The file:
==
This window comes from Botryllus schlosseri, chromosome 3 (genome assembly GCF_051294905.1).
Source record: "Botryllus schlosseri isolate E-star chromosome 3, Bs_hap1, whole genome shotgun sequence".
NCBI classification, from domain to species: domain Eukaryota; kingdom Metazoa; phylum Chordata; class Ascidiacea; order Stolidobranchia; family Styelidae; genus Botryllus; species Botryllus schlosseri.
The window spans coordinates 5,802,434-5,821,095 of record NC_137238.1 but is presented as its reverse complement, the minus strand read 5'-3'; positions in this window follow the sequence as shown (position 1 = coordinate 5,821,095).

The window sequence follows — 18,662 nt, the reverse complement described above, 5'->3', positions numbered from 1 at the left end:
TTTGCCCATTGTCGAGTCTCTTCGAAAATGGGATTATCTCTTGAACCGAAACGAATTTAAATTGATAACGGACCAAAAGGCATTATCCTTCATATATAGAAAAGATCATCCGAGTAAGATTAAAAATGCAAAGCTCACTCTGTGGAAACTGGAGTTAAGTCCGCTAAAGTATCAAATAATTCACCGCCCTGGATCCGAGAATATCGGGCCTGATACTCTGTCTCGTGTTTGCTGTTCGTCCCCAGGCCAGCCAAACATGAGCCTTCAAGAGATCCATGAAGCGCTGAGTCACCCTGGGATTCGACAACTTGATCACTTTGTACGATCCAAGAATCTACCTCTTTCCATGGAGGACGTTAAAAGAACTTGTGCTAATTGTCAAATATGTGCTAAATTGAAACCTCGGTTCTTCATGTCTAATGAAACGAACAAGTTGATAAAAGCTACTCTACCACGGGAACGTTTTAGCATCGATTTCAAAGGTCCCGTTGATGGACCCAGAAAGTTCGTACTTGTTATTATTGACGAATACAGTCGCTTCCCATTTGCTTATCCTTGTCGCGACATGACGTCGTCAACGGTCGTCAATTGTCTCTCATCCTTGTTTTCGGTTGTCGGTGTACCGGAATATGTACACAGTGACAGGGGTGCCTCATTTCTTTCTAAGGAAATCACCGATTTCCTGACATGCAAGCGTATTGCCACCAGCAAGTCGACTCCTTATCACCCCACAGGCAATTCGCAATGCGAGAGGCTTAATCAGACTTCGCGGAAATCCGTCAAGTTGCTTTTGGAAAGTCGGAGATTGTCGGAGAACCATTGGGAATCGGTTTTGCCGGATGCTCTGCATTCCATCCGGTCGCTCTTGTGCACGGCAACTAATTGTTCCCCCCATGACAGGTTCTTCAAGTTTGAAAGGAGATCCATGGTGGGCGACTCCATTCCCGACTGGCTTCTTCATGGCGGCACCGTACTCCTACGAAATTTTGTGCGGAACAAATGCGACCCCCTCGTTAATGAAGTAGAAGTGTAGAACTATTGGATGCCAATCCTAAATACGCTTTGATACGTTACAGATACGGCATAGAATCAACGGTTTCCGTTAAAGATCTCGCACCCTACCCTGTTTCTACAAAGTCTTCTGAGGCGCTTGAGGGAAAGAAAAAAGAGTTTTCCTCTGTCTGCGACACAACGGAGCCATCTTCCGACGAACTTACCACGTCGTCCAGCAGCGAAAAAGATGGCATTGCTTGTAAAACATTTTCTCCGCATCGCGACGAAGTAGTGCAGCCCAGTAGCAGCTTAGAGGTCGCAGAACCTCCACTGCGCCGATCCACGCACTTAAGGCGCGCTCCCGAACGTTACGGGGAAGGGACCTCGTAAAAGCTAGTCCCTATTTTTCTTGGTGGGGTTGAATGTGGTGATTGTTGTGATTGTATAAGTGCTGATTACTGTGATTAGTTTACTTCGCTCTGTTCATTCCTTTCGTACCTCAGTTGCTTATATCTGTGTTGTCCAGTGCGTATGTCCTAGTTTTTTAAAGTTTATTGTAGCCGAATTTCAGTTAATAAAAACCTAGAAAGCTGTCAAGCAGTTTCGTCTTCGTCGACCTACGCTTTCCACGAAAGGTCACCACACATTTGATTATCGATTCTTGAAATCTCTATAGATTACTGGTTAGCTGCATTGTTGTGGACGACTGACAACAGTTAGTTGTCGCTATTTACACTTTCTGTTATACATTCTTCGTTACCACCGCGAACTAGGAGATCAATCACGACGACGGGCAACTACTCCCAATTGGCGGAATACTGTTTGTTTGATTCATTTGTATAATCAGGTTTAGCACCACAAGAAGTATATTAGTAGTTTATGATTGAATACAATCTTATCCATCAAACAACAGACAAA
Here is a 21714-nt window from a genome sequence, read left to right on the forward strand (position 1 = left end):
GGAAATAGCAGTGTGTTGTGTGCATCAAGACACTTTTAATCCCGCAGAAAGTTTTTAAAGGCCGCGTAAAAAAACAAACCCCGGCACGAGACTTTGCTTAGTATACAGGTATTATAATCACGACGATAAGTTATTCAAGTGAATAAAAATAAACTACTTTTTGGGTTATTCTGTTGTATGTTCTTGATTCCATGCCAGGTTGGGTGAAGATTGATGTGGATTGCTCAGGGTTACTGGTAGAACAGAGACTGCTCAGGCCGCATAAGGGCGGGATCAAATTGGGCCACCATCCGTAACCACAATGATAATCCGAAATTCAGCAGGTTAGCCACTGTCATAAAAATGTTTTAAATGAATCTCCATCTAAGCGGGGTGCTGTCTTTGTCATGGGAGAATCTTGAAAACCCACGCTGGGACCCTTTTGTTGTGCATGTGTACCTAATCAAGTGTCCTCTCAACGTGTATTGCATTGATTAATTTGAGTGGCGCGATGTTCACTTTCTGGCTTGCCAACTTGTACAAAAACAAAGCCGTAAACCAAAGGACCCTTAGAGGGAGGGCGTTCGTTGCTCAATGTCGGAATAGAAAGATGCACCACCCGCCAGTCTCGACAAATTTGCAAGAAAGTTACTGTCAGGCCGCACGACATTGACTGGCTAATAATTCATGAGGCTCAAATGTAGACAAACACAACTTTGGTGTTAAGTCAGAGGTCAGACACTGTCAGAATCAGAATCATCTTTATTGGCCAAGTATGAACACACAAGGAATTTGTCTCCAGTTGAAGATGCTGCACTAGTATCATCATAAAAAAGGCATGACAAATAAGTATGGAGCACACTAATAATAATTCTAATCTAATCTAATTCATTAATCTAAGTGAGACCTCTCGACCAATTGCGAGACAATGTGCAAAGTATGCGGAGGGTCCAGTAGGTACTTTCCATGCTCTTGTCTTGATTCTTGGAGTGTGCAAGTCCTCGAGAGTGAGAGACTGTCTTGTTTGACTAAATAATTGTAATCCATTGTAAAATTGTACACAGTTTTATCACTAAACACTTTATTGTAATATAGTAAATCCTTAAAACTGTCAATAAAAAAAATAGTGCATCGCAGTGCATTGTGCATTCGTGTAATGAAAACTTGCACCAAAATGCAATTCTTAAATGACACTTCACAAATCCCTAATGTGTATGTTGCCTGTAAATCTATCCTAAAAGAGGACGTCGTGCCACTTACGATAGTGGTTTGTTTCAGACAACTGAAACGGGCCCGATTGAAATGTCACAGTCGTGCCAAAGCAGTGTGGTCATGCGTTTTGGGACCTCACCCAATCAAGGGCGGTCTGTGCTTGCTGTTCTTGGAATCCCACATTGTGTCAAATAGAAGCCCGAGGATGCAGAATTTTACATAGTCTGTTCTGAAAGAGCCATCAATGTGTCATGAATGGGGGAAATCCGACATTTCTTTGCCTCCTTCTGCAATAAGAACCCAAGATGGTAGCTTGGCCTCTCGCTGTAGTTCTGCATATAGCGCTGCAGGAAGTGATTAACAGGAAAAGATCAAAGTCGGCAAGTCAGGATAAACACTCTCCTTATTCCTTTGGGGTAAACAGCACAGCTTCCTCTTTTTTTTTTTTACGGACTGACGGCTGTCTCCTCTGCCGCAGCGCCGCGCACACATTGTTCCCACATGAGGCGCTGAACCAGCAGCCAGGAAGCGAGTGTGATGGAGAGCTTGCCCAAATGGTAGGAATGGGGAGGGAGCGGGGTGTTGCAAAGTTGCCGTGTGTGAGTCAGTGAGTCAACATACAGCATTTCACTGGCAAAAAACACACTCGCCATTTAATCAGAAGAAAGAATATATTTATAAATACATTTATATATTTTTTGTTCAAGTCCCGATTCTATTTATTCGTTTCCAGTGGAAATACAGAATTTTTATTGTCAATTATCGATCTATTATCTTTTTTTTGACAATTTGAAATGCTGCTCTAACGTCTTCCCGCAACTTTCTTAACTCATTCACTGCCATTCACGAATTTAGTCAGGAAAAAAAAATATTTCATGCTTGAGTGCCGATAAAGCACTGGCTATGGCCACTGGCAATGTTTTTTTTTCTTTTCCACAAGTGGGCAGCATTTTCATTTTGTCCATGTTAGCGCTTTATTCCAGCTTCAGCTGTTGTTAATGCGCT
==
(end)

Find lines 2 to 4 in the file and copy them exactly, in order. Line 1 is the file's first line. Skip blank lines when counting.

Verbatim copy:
Source record: "Botryllus schlosseri isolate E-star chromosome 3, Bs_hap1, whole genome shotgun sequence".
NCBI classification, from domain to species: domain Eukaryota; kingdom Metazoa; phylum Chordata; class Ascidiacea; order Stolidobranchia; family Styelidae; genus Botryllus; species Botryllus schlosseri.
The window spans coordinates 5,802,434-5,821,095 of record NC_137238.1 but is presented as its reverse complement, the minus strand read 5'-3'; positions in this window follow the sequence as shown (position 1 = coordinate 5,821,095).